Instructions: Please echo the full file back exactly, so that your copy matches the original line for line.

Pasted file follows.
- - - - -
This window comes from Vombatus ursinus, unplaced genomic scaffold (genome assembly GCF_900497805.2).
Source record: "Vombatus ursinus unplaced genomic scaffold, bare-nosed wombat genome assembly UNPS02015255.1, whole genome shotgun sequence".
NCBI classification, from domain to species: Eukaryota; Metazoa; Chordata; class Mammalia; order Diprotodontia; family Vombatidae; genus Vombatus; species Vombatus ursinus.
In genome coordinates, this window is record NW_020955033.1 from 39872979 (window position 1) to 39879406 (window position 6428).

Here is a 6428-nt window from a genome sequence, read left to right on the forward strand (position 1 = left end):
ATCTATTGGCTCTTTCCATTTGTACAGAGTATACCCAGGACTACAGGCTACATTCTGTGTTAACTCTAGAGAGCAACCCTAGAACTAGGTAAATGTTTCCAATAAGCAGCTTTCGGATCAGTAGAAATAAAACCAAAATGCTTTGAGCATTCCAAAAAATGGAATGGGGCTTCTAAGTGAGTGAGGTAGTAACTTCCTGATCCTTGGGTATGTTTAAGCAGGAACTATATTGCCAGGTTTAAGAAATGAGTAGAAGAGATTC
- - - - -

This window comes from Vombatus ursinus, unplaced genomic scaffold (genome assembly GCF_900497805.2).
Source record: "Vombatus ursinus unplaced genomic scaffold, bare-nosed wombat genome assembly UNPS02015255.1, whole genome shotgun sequence".
NCBI classification, from domain to species: Eukaryota; Metazoa; Chordata; class Mammalia; order Diprotodontia; family Vombatidae; genus Vombatus; species Vombatus ursinus.
In genome coordinates, this window is record NW_020955033.1 from 39872979 (window position 1) to 39879406 (window position 6428).

Here is a 6428-nt window from a genome sequence, read left to right on the forward strand (position 1 = left end):
ATCTATTGGCTCTTTCCATTTGTACAGAGTATACCCAGGACTACAGGCTACATTCTGTGTTAACTCTAGAGAGCAACCCTAGAACTAGGTAAATGTTTCCAATAAGCAGCTTTCGGATCAGTAGAAATAAAACCAAAATGCTTTGAGCATTCCAAAAAATGGAATGGGGCTTCTAAGTGAGTGAGGTAGTAACTTCCTGATCCTTGGGTATGTTTAAGCAGGAACTATATTGCCAGGTTTAAGAAATGAGTAGAAGAGATTC